Let $p\in[0,1]$ be a constant and let $G$ be a graph with $n$ vertices and $\approx p\binom{n}{2}$ edges. If you'd like, consider $p=1/2$.

Let $X$ be a random vertex of $G$ chosen proportional to its degree (i.e. the probability that $X=v$ is $d(v)/2|E(G)|$). That is, $X$ is chosen according to the stationary distribution of a random walk. Now, generate two standard random walks starting at $X$ denoted $A_0,A_1,\dots$ and $B_0,B_1,\dots$ where $A_0=B_0=X$.

For $k\geq1$, define $\alpha_k$ so that $H(A_k,B_k) =\log_2(\alpha_kn^2)$ where $H$ denotes the binary entropy. That is, $\alpha_k:=2^{H(A_k,B_k)}/n^2$. If I understand correctly, the way that entropy works is that $\alpha_k\approx1$ if and only if the distribution on $(A_k,B_k)$ is roughly uniformly on $V(G)^2$.

Question: Given the value of $\alpha_i$, what kind of lower bound can one prove on $\alpha_j$ for $j>i$?

I am mainly interested in constant values of $i,j$. For example, I would be quite interested to know whether all such graphs satisfy any (non-trivial) bound of the form $$\alpha_2\geq f(\alpha_1)$$ or, if parity matters, then perhaps, $$\alpha_3\geq f(\alpha_1)$$ for some function $f$. I'd be very happy to know if there are any existing results related to this; please excuse my lack of knowledge on random walks...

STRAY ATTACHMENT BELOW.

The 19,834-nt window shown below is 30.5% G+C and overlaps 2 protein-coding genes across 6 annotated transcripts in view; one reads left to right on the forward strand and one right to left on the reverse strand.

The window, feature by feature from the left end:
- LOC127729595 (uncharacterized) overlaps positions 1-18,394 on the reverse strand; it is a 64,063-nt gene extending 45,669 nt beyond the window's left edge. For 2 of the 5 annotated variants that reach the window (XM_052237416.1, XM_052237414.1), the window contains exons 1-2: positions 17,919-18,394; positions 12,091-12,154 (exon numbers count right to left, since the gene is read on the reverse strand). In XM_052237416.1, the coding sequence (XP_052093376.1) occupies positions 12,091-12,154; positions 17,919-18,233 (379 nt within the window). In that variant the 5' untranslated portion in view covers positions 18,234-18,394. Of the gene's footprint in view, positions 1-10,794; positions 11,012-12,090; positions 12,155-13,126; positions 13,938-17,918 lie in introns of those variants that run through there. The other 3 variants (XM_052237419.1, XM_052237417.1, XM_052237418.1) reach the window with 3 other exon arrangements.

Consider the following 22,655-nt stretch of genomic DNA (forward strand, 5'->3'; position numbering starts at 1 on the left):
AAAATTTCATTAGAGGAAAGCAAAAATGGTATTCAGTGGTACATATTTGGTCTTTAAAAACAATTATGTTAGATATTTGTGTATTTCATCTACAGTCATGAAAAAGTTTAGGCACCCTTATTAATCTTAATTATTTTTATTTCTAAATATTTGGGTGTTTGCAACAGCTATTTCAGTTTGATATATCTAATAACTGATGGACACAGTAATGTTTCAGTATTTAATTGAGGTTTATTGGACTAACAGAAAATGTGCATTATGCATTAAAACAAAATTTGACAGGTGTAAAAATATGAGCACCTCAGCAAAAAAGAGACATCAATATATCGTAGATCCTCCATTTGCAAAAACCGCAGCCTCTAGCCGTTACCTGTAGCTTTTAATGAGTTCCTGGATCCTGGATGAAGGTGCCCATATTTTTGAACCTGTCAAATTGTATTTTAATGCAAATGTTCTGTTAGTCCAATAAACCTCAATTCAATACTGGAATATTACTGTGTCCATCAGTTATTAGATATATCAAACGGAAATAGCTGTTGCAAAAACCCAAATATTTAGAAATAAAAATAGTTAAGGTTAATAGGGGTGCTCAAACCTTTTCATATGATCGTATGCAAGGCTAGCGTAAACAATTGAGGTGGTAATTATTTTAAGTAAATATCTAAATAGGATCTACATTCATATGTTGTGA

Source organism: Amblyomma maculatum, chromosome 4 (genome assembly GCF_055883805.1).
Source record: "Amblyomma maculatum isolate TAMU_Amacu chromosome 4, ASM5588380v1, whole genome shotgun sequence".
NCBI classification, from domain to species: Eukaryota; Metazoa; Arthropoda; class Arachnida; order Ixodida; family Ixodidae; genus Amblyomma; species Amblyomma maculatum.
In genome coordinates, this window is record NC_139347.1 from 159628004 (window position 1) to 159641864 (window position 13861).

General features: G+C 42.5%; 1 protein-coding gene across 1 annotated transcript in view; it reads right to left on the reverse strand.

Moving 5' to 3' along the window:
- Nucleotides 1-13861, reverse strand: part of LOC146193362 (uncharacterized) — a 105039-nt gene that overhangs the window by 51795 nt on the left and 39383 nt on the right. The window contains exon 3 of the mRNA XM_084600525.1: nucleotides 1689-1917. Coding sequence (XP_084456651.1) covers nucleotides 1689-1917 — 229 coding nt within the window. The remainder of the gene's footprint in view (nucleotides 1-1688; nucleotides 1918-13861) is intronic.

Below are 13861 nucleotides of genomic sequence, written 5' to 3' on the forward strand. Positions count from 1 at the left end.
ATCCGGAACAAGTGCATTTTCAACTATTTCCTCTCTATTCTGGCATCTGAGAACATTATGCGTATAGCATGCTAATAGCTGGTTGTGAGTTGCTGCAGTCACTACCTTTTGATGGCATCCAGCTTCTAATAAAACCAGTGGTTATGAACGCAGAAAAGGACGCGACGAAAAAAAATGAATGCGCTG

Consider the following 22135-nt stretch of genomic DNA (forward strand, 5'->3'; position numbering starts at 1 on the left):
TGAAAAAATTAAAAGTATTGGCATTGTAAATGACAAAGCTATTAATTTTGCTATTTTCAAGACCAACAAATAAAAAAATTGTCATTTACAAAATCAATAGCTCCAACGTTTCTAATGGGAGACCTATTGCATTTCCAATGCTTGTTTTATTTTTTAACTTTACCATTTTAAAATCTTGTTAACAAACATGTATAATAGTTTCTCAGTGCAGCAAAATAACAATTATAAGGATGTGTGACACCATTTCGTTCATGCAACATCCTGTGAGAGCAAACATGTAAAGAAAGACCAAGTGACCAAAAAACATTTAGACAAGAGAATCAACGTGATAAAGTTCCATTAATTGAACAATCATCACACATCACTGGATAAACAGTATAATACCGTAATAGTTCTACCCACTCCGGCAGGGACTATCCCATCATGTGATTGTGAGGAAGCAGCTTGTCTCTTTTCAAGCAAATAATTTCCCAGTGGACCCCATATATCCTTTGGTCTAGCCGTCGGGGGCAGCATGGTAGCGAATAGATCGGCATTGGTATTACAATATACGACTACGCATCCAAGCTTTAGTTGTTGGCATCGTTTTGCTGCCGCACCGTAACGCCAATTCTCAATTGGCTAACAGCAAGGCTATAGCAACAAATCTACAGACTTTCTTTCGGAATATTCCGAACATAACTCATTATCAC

• $\begingroup$ By the way, an extreme example is if $G$ is a complete bipartite graph. For instance, if $G$ is complete bipartite with both parts of size $n/2$, then $p\approx 1/2$ and $\alpha_1=\alpha_2=\cdots\approx 1/2$. However, what happens if $G$ is graph with $\approx n^2/4$ edges such that $\alpha_1$ is something higher, like $2/3$? Or $(1-\varepsilon)$? $\endgroup$ – Jon Noel May 4 '19 at 21:21
  • $\begingroup$ 1. When computing the entropy, do you condition on X or not? 2. It would be more natural to consider relative entropy to the product of two copies if the stationary distribution, in other words the mutual information of A_k and B_k. $\endgroup$ – Yuval Peres Jun 4 '19 at 0:46
  • $\begingroup$ For your first question, I would be interested in any variant (conditioned or not). But I was originally thinking about unconditioned. Could you clarify the second question a bit? I'm not sure that I get what you mean. (Apologies, I am not very experienced with ideas related to random walks) $\endgroup$ – Jon Noel Jun 15 '19 at 20:08

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